The empty space will have a drawer that slides in and out for main storage of tea bags, supplies, etc.
I designed the drawer with a 2mm tolerance on all sides and found out that was way too much. I should have done 1mm or less. I put the hole handes on both sides to allow for air to escape because I assumed it would be a tight fit.
This is my first project with birch plywood. I did NOT know that the middle layers of the plywood were not 100% filled. Surprisingly, this 5mm birch cut much easier than 6.3mm MDF.
Putting together the pieces was messy. I used steel wool to brush off the ash from the laser cuts, but it still got everywhere.
I tried to sand off the dirty ash, but found out that a damp cloth worked even better to clean up all the dirty ash from the surface.
I engraved a little coffee logo on the front just for fun. In retrospect, the design is much too long, I could have made it a little more compact.
top-front piece was designed with no interlocking joint and relies entirely on glue
the 2mm gap tolerance for the drawer is way too much
tried to sand off ash instead of wiping it down
design too long, need to shorten it
found out i added tolerage to BOTH pieces, doubling up on the gap
need to engrage the logo a bit darker next time
need to round off the fillet on the handles more to match the drawer handle
I decided to make it 5 columns 4 rows of minifigs so 20 per display case. The Fusion360 design is totally parametric (I think) so I can easily adjust these to customize it.
There are 3 types of material used. 1/4 MDF for the frame and shelves, the white support board (like you get from cheap bookshelves), and plexiglass for the front cover.
I used bolts for the 4 corners of the frame. I did not want to use glue. Here you can see the notch that holds the M3 bolts.
I used neodymium magnets, 5x3mm circles, to hold the front glass together. The 1st and 3rd shelves have notches where I used epoxy to glue 4 magnets to the shelf. There are also 3mm holes cut in the plexiglass. It’s kind of weird, but works and I didn’t have to use any hinges.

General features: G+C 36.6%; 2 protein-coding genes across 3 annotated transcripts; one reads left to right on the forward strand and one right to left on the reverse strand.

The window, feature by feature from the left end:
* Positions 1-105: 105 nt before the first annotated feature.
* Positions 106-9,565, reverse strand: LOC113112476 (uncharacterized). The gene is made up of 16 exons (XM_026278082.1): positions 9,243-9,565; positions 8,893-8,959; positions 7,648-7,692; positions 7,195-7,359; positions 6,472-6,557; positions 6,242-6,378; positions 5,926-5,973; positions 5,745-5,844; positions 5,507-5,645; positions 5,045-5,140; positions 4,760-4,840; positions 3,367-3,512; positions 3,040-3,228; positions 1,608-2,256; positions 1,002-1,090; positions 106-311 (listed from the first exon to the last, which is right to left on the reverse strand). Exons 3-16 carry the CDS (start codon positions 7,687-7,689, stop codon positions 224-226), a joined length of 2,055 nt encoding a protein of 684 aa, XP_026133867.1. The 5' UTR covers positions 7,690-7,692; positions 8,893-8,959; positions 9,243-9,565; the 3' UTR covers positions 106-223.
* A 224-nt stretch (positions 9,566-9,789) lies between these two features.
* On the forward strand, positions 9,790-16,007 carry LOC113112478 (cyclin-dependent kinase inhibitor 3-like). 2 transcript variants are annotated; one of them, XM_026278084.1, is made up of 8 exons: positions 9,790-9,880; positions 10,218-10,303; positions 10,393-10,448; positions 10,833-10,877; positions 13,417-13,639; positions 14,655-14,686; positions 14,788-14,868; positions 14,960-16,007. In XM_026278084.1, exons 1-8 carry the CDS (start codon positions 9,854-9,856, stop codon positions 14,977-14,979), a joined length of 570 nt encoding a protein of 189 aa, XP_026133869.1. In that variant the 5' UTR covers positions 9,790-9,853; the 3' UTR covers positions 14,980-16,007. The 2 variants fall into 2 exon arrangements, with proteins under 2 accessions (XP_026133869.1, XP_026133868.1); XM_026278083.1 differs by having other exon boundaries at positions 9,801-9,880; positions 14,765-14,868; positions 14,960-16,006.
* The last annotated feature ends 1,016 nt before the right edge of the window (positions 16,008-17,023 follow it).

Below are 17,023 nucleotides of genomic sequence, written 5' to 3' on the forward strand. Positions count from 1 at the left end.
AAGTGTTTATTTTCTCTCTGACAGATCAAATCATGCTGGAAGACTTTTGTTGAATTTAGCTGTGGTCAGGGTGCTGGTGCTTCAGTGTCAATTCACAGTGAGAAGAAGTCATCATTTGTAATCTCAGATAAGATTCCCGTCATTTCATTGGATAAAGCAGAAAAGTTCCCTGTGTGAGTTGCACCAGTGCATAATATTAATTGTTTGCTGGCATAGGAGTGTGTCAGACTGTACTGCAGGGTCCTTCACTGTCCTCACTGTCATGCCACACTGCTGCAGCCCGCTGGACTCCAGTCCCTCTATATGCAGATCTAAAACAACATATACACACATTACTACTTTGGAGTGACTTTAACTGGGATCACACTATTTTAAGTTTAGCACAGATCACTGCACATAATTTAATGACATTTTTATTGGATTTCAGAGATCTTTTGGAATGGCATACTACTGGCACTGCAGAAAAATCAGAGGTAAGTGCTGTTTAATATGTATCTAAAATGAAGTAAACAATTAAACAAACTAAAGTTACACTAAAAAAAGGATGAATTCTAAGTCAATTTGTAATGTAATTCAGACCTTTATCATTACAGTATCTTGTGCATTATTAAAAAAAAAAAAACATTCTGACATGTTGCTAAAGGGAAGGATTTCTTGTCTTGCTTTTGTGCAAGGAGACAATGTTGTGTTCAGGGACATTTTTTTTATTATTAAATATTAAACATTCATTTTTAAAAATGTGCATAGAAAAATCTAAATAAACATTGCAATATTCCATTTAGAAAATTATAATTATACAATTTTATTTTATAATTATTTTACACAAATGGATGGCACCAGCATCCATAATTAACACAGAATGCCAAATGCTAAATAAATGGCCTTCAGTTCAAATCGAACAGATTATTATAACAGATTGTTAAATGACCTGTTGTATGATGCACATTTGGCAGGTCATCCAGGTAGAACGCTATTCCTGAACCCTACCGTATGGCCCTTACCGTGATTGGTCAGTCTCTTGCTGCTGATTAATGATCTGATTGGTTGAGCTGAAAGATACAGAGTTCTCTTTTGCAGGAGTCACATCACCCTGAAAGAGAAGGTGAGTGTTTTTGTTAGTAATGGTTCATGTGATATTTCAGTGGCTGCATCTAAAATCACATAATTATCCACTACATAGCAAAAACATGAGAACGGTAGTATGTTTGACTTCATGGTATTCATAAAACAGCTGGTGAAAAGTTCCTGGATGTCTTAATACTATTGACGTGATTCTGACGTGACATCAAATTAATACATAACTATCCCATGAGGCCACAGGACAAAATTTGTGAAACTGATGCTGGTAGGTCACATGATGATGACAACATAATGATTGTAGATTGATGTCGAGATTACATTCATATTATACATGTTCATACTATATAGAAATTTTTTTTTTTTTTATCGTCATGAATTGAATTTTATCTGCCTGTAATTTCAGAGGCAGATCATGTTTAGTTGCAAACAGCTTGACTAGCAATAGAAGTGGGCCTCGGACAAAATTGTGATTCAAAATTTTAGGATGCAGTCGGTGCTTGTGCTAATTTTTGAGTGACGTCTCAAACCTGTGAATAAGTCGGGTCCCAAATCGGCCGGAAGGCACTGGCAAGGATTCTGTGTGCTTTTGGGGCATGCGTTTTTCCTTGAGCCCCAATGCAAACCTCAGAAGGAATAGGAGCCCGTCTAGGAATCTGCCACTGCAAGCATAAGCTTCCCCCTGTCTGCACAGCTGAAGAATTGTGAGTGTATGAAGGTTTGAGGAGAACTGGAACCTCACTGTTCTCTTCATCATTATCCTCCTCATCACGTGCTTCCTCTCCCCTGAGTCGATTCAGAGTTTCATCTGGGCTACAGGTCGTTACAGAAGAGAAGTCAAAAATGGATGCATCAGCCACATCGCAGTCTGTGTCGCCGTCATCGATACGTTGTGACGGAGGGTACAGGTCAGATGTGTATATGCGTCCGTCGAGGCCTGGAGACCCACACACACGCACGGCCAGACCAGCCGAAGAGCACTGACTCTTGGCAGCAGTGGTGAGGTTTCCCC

I used a hot glue gun to mount the minifigs using the engraged indicators for perfect spacing!
After the first one was a success, I made 2 more. Still need another one!
I used 2 sawtooth picture frame mounts per display case to mount everything to the wall. All done!
probably could have designed the frame mounts in the other direction so the frame can sit flush on a flat surface
I absolutely LOVE my Class 4 CO2 Laser cutter/engraver. But it definitely needs some improvements. I’ve added custom lighting, camera, and analog milliamp reader to it and needed a control panel to manage everything. I designed this as an inset panel that controls the AC lines (which are connected to a new UPS).
My 3d printer always prints a little larger. My designs need about 0.5-1mm tolerance for fittings so I printed out this flat plate to test the panel mounted switches and hole placements.
In order to save counter space, I designed a rack in Fusion 360 to cut out 1/4 inch MDF rack. The rack is designed to be mounted to the side of a cabinet, and use double sided mounting tape (along with some physics) to securely hold the bottles in place.
Yi Home cameras are inexpensive, but you can’t use them outdoors. I built this 2 piece window mount (with SVG sticker for those who have a Cricut). This project was an exercise using Fusion 360 and threads, as well as practicing assembling components which is much like assembling parts in SolidWorks.
double sided mounting tape
Yi Home Camera
In order for the Yi Home IR (night) lights to work, the camera must be completely touching the glass of the window you’re mounting it do. Since mounting tape comes in different thicknesses, I decided to make this 2 pieces with threads so that the depth could be adjusted.
Mount the base to a clean window with your choice of double sided mounting tape, insert the camera into the other piece, screw in the camera until you feel it press up against the glass. If you leave a gap, you will see the reflection of the infrared lights.
Here is the final 2 piece product mounted to the window. It works great! The threads are really tight, and had to do some light sanding and screw and unscrew many many times to wear down the edge a bit.